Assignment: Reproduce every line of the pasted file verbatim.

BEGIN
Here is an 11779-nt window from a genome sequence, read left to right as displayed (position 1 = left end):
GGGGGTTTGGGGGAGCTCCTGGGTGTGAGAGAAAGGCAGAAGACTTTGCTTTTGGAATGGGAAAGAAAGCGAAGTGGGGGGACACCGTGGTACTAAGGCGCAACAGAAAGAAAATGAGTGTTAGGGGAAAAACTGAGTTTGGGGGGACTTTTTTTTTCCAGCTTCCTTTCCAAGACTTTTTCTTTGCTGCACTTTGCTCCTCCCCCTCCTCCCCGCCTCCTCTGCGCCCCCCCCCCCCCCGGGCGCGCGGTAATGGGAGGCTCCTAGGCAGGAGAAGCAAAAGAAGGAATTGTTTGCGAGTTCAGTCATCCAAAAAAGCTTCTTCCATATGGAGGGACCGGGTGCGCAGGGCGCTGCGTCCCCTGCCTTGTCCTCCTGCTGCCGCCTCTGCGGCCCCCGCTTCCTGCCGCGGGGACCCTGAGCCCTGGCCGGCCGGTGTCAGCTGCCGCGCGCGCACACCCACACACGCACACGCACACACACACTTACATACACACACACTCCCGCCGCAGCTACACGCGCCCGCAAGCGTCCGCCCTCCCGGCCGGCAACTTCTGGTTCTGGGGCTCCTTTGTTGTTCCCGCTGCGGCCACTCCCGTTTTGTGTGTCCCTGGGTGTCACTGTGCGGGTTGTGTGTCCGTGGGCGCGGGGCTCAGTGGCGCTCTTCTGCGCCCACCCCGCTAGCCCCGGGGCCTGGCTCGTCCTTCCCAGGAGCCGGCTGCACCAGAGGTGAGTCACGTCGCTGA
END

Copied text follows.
Here is an 11779-nt window from a genome sequence, read left to right as displayed (position 1 = left end):
GGGGGTTTGGGGGAGCTCCTGGGTGTGAGAGAAAGGCAGAAGACTTTGCTTTTGGAATGGGAAAGAAAGCGAAGTGGGGGGACACCGTGGTACTAAGGCGCAACAGAAAGAAAATGAGTGTTAGGGGAAAAACTGAGTTTGGGGGGACTTTTTTTTTCCAGCTTCCTTTCCAAGACTTTTTCTTTGCTGCACTTTGCTCCTCCCCCTCCTCCCCGCCTCCTCTGCGCCCCCCCCCCCCCCGGGCGCGCGGTAATGGGAGGCTCCTAGGCAGGAGAAGCAAAAGAAGGAATTGTTTGCGAGTTCAGTCATCCAAAAAAGCTTCTTCCATATGGAGGGACCGGGTGCGCAGGGCGCTGCGTCCCCTGCCTTGTCCTCCTGCTGCCGCCTCTGCGGCCCCCGCTTCCTGCCGCGGGGACCCTGAGCCCTGGCCGGCCGGTGTCAGCTGCCGCGCGCGCACACCCACACACGCACACGCACACACACACTTACATACACACACACTCCCGCCGCAGCTACACGCGCCCGCAAGCGTCCGCCCTCCCGGCCGGCAACTTCTGGTTCTGGGGCTCCTTTGTTGTTCCCGCTGCGGCCACTCCCGTTTTGTGTGTCCCTGGGTGTCACTGTGCGGGTTGTGTGTCCGTGGGCGCGGGGCTCAGTGGCGCTCTTCTGCGCCCACCCCGCTAGCCCCGGGGCCTGGCTCGTCCTTCCCAGGAGCCGGCTGCACCAGAGGTGAGTCACGTCGCTGA